Right now, the Federal Communications Commission is considering bumping the definition of “highspeed broadband” from 4 Mbps down/1 Mbps up to 25 Mbps down/3 Mbps up. This change is significant, particularly because of its implications for how the Commission evaluates “timely broadband deployment” in our country, an area in which we already lag behind other developed nations significantly.
Changing the definition of broadband to reflect modern usage does not sit particularly well with the cable and broadband industry. So last Thursday, NCTA, the cable industry trade association, rushed a letter over to the Commission to explain why they think redefining highspeed would be a drastic and unnecessary move.
NCTA argues that 25Mbps/3Mbps simply isn't necessary to meet the legal definition of “high-speed, switched, broadband telecommunications capability that enables users to originate and receive high-quality voice, data, graphics, and video telecommunications using any technology.”
They go on to peculiarly question what they call a “conclusory assertion,” made by many groups boosting the benchmark speedbase, that more than one person in a household might use a device at the same time, “without providing any evidence indicating that such usage is at all 'average.'…These hypotheticals dramatically exaggerate the amount of bandwidth needed by the typical broadband user.”
It’s strange to see NCTA claim that 4/1 is totally adequate, because those same companies spend an awful lot of time every single day telling consumers that the kind of speeds they want and need far surpass a mere 4/1 threshold.
Hop over to the offerings page of Comcast, the nation’s largest highspeed broadband provider (by any definition). Comcast’s marketing of Xfinity Internet lists 6 Mbps as the bare minimum for photo sharing and music downloads. For streaming and downloading shows or gaming, the suggested offering ratcheting it up to 50 Mbps down for best performance. And Comcast’s residential streaming offers go all the way up to 150 Mbps.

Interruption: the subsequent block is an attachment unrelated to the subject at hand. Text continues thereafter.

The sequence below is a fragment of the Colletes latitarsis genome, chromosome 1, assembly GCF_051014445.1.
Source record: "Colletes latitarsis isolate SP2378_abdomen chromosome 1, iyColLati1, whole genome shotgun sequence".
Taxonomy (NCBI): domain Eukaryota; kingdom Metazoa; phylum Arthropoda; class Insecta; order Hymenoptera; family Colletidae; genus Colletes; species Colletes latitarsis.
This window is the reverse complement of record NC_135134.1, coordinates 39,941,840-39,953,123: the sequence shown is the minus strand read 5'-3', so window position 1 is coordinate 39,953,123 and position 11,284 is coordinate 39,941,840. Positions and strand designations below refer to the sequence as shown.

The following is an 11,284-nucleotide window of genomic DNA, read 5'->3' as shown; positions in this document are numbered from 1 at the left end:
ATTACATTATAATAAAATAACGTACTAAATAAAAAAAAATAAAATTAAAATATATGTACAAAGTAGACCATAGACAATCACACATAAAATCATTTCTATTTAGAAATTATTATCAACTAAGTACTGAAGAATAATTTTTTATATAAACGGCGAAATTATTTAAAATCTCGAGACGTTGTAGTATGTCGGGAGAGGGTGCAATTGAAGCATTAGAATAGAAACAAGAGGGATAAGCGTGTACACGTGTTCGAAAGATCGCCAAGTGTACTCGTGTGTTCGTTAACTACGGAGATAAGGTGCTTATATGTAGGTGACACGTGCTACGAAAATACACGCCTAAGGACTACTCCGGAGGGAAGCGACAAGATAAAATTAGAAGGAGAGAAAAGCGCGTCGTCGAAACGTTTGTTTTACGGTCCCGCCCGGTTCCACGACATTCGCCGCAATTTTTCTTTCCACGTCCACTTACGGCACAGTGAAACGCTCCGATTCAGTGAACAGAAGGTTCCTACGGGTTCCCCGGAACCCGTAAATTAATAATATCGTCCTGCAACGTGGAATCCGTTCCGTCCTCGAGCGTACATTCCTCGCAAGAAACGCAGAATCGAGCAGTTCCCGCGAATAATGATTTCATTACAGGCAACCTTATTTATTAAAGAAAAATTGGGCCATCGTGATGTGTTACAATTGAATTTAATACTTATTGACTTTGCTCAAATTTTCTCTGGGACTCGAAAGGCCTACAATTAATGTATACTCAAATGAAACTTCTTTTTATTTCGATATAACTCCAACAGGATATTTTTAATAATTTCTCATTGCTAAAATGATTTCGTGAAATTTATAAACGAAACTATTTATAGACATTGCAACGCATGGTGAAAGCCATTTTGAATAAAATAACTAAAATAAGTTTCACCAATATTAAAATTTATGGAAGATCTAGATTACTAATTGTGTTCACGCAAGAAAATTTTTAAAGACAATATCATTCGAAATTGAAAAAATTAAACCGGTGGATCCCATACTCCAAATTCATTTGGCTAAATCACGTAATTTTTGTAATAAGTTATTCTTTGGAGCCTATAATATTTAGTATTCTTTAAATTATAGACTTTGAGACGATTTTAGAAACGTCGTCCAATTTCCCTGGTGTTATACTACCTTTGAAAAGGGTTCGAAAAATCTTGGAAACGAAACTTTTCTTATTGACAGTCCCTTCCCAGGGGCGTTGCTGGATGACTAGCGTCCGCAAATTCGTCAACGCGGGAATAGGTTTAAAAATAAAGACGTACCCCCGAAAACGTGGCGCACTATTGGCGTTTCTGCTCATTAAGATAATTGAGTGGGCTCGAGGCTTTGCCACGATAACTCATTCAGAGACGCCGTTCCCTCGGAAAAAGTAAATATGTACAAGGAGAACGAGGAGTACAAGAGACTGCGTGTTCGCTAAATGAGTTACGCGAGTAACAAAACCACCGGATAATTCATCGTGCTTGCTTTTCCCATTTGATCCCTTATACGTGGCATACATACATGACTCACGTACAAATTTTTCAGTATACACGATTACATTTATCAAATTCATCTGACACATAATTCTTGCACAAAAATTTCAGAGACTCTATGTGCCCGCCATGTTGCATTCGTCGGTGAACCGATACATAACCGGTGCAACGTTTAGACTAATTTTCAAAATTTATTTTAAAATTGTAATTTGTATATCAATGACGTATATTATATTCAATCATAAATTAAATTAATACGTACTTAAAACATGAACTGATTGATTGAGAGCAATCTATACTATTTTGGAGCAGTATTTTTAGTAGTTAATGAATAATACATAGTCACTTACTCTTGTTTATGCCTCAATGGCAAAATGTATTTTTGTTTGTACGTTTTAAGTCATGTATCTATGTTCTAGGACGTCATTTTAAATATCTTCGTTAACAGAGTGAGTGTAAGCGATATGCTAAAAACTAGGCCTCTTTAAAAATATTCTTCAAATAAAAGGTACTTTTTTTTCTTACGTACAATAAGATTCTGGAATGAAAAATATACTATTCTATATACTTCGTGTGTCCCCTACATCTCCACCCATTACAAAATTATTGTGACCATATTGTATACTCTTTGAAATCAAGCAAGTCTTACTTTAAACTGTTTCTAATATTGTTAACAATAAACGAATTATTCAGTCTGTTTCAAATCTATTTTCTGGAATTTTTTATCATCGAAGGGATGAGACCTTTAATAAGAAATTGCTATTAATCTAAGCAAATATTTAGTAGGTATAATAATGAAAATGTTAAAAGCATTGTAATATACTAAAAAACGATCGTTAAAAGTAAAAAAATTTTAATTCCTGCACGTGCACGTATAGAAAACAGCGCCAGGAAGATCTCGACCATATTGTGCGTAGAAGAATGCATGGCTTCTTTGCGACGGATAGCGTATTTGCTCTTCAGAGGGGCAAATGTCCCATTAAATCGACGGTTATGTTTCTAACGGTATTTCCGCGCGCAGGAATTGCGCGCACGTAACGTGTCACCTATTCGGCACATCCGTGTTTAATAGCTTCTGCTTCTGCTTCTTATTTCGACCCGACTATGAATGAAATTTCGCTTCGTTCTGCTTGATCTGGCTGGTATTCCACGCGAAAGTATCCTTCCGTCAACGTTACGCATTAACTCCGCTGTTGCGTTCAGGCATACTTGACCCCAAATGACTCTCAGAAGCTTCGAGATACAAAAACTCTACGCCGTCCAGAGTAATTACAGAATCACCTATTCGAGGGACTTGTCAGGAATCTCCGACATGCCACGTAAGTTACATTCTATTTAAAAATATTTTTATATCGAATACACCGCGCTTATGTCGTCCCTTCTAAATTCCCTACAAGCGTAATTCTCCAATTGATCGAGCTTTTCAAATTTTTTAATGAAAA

Time Warner Cable – the nation’s second-largest broadband provider – similarly urges customers to purchase higher speed plans for quality video streaming. Time Warner suggests its 100 Mbps “Ultimate” plan for couples that use two computers, two mobile phones, and two video-on-demand accounts. For a single occupant residence that streams, with a tablet, computer, and mobile phone, TWC directs to a 30 Mbps “Extreme” plan. TWC even specifies that its low-grade 2 Mbps plan is recommended only for “the occasional Internet user” who check email or may do “a light amount of web surfing.” And even basic social networking and downloading medium sized files calls up at least a 10 Mbps “Basic” plan.
It’s the same with other providers as well. As it turns out, the way most providers advertise to their customers gives every indication that much greater speeds than a mere 4 Mbps/1Mbps are needed for a high-quality experience in photo sharing, music downloads, and video streaming. The exact opposite of the message they are sending to the FCC not to break from that standard.
As for the “conclusory” assertions about multiple device homes (which, by the way, are supported by evidence multiple stakeholder filings as well as the 10th Broadband Progress Report), the providers’ own marketing materials also generally accept that consumers like to use several devices at once. Comcast’s “Performance” package offers speeds of 50 Mbps advertised as supporting “2-3 devices online at the same time” and allowing customers to “stream and download TV shows” (with no mention of HD). For households with 3-5 devices and streaming in HD, Comcast urges you to purchase “Blast!” packages at 105 Mbps. And they proudly advertise six different residential “Triple Play” bundle packages which range widely in price and quality service, up to 150 Mbps.
Oh, and every single bundle, including the “Starter” package, boasts Internet of at least 50 Mbps.
So either the companies are misleading customers to push them to higher-priced bundles that they maybe don’t really need, or they are misleading the FCC to avoid more accurate broadband deployment standards (not to mention a more accurate market dominance analysis for proposed mergers). But it can’t be neither.
It’s what we’ve come to expect by now – the internet industry talking out of both sides of it mouth. And frankly, for a long time, this tactic worked. There’s a long history of Washington taking industry arguments at face value. But with the increased visibility and scrutiny telecommunications issues are receiving in recent years, that slick double-talk doesn’t always fly below the radar like it once did. In any event, this effort seems unlikely to forestall the Commission’s proposal at this point in the game, no matter what NCTA says.
But I guess you can’t really blame them for trying.